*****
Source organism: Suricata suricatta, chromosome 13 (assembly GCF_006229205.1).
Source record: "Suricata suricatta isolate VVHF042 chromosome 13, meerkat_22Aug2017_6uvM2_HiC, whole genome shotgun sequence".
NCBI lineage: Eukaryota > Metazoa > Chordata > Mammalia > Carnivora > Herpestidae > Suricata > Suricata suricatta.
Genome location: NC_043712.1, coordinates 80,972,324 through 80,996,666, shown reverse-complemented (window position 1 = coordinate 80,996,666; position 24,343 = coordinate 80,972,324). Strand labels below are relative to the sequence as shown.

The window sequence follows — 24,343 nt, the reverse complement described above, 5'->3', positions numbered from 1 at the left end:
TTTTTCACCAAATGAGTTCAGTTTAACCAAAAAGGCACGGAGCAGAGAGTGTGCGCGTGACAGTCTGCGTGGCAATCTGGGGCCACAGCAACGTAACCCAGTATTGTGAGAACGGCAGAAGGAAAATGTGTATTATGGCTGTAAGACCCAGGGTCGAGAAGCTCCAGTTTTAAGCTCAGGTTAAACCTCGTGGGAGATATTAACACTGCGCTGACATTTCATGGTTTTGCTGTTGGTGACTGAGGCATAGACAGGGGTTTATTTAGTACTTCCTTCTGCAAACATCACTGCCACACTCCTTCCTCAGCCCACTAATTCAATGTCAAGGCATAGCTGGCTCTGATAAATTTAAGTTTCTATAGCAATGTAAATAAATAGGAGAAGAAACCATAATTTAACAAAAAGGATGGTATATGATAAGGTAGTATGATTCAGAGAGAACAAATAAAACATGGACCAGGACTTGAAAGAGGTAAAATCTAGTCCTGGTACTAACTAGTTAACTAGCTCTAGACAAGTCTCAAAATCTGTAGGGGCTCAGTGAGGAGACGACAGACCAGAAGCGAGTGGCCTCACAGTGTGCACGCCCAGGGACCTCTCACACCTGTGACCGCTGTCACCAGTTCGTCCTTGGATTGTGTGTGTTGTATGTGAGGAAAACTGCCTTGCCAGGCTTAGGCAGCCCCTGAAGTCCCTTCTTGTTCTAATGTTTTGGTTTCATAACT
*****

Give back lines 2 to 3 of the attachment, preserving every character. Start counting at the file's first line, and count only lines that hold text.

Source record: "Suricata suricatta isolate VVHF042 chromosome 13, meerkat_22Aug2017_6uvM2_HiC, whole genome shotgun sequence".
NCBI lineage: Eukaryota > Metazoa > Chordata > Mammalia > Carnivora > Herpestidae > Suricata > Suricata suricatta.